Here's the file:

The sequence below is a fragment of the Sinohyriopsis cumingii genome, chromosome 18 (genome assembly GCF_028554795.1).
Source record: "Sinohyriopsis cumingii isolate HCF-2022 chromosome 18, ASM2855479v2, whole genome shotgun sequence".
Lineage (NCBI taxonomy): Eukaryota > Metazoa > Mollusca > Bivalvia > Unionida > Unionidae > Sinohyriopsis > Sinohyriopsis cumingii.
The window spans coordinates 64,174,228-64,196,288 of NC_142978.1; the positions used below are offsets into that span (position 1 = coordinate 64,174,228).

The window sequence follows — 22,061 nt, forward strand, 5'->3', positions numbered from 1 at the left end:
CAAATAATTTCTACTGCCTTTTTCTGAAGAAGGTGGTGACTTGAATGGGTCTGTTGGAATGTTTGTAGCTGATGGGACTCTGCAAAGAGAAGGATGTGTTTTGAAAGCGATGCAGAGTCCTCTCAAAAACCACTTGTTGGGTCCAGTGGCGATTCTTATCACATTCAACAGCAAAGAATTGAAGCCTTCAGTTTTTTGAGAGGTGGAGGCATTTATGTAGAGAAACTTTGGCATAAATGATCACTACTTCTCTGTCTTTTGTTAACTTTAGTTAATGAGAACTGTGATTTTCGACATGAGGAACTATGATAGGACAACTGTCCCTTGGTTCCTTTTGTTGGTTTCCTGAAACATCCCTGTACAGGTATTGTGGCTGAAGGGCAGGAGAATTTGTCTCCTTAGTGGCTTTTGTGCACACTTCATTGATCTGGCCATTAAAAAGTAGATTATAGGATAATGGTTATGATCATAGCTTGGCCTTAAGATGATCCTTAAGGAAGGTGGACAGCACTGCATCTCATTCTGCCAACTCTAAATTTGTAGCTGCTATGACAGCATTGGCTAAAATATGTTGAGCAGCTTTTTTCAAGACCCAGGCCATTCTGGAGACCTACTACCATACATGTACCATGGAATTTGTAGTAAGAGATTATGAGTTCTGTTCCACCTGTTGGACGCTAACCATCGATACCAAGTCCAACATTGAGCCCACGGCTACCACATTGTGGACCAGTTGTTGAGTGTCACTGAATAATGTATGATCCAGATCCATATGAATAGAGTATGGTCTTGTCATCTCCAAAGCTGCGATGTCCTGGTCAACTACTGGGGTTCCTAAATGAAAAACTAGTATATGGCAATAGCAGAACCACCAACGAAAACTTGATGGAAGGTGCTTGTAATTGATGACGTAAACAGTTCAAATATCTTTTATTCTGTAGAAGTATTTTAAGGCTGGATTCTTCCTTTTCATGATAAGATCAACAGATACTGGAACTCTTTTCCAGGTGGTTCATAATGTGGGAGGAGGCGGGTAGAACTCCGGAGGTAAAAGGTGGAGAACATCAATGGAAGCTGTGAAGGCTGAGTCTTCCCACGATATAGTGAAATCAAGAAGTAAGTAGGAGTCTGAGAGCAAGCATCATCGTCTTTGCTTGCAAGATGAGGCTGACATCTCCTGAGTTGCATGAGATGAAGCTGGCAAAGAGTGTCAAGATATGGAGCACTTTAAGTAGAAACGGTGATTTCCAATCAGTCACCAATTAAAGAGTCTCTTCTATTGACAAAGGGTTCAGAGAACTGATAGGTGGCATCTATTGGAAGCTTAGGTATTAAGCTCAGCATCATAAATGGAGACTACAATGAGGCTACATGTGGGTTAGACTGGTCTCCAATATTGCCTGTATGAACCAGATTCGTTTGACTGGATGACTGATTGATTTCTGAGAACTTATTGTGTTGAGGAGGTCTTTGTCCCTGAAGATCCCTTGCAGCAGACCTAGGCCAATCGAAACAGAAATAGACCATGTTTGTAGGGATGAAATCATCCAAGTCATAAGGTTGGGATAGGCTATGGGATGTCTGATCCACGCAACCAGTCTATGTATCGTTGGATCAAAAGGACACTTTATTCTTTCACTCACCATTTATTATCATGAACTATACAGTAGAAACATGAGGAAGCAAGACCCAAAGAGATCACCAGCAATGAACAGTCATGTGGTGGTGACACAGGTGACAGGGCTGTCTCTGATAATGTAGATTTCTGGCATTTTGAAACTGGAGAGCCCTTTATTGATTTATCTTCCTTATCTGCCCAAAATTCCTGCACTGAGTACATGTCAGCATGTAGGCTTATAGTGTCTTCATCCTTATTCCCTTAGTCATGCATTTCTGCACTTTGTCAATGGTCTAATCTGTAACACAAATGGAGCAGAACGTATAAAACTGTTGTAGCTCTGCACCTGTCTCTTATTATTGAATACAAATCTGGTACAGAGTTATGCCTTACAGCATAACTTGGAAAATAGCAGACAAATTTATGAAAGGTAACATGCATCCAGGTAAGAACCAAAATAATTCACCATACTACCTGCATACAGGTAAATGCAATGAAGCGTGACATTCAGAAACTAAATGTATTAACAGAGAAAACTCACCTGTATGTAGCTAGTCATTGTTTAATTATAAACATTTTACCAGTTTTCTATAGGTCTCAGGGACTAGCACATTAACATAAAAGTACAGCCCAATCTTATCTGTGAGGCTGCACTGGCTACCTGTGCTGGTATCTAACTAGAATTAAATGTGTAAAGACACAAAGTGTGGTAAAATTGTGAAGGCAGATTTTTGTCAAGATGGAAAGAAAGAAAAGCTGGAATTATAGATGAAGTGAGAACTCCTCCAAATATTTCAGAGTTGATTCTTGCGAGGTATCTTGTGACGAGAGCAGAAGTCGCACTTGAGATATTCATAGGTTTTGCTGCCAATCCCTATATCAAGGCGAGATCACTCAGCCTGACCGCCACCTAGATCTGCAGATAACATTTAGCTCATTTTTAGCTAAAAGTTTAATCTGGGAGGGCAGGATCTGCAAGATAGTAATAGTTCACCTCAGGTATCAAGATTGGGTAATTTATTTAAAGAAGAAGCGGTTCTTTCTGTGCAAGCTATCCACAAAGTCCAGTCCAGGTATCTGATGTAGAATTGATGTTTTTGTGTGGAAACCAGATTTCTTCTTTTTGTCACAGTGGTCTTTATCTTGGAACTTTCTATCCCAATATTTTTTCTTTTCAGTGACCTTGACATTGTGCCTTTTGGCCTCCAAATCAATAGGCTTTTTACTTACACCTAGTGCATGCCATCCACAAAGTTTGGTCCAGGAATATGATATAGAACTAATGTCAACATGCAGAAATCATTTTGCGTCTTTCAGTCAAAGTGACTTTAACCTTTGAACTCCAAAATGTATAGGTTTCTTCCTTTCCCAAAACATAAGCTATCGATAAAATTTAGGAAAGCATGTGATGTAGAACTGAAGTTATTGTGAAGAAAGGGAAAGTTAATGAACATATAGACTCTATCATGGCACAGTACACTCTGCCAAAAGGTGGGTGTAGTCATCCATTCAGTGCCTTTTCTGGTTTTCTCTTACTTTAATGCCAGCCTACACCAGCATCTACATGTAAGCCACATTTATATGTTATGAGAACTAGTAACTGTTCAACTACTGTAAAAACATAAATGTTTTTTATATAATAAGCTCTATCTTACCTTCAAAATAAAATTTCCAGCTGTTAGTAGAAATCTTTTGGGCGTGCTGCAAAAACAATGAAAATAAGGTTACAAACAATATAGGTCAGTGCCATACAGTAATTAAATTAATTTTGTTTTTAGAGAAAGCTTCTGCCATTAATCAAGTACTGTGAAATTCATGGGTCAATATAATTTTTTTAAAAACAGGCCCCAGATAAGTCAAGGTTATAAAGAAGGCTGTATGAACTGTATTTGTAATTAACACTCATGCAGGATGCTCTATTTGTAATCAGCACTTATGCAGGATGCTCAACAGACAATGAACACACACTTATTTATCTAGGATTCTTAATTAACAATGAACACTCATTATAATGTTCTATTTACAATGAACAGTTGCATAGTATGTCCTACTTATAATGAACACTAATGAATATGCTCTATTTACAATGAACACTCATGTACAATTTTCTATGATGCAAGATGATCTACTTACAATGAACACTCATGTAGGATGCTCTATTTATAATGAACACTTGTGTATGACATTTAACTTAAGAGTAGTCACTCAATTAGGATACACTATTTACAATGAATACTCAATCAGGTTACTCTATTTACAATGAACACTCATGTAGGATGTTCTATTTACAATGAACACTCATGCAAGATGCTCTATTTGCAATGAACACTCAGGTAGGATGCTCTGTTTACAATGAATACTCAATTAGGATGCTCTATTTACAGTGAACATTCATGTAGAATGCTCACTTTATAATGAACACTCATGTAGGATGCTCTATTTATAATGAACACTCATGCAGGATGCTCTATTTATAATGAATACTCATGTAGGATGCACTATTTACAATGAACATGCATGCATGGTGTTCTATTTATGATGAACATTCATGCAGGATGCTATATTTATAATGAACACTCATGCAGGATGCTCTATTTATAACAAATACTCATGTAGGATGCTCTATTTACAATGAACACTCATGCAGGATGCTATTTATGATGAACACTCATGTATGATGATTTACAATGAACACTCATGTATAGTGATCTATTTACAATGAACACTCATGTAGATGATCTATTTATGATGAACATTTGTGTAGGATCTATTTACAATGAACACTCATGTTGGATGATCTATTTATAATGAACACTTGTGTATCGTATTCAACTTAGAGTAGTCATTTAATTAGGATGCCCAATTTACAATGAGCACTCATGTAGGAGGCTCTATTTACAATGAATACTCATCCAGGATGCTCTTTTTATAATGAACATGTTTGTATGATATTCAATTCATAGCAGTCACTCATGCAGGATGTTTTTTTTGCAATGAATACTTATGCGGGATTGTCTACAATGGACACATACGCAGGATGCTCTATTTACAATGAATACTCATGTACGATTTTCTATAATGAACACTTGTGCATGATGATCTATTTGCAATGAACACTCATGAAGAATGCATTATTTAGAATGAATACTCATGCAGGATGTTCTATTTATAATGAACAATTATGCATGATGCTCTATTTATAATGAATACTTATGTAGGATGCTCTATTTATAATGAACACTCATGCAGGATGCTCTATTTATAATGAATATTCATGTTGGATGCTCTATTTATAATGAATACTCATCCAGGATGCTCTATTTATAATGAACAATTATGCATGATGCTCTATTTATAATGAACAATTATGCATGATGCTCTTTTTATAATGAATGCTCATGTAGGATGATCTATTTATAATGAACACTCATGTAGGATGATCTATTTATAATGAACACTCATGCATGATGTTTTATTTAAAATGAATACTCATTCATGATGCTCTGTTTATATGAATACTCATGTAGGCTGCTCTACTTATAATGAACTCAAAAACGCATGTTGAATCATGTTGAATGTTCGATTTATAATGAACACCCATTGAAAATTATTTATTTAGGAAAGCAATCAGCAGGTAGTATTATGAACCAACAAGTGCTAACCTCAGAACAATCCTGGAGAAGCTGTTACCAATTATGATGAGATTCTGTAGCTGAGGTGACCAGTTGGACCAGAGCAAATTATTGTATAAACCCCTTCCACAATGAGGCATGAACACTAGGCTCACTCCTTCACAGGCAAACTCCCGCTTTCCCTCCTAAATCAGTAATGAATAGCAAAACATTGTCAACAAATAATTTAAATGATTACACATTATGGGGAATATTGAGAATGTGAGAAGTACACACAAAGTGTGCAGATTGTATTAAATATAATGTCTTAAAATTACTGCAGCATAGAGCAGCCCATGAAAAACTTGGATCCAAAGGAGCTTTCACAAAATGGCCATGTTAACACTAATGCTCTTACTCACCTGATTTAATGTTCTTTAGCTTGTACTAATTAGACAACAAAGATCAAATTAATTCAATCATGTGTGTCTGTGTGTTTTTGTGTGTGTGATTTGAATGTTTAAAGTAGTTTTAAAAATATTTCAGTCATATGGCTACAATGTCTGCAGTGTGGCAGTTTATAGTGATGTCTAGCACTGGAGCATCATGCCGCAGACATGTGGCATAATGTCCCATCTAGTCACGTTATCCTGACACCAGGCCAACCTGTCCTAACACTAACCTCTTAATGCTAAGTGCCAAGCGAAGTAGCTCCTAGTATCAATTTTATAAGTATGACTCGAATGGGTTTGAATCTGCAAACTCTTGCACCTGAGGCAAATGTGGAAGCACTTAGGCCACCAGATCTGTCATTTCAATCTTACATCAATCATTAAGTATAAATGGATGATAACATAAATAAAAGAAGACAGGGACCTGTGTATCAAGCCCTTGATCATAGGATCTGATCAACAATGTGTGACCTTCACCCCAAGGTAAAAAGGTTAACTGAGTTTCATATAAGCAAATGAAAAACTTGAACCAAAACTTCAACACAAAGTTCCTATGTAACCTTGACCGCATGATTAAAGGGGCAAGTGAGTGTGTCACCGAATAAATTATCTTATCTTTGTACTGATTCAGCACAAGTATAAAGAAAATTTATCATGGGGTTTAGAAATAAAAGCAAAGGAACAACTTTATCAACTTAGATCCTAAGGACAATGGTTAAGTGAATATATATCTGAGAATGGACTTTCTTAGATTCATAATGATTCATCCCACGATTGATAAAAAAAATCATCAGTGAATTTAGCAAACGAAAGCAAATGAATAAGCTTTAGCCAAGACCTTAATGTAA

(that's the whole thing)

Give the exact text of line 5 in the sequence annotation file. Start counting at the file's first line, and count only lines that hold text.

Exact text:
The window sequence follows — 22,061 nt, forward strand, 5'->3', positions numbered from 1 at the left end: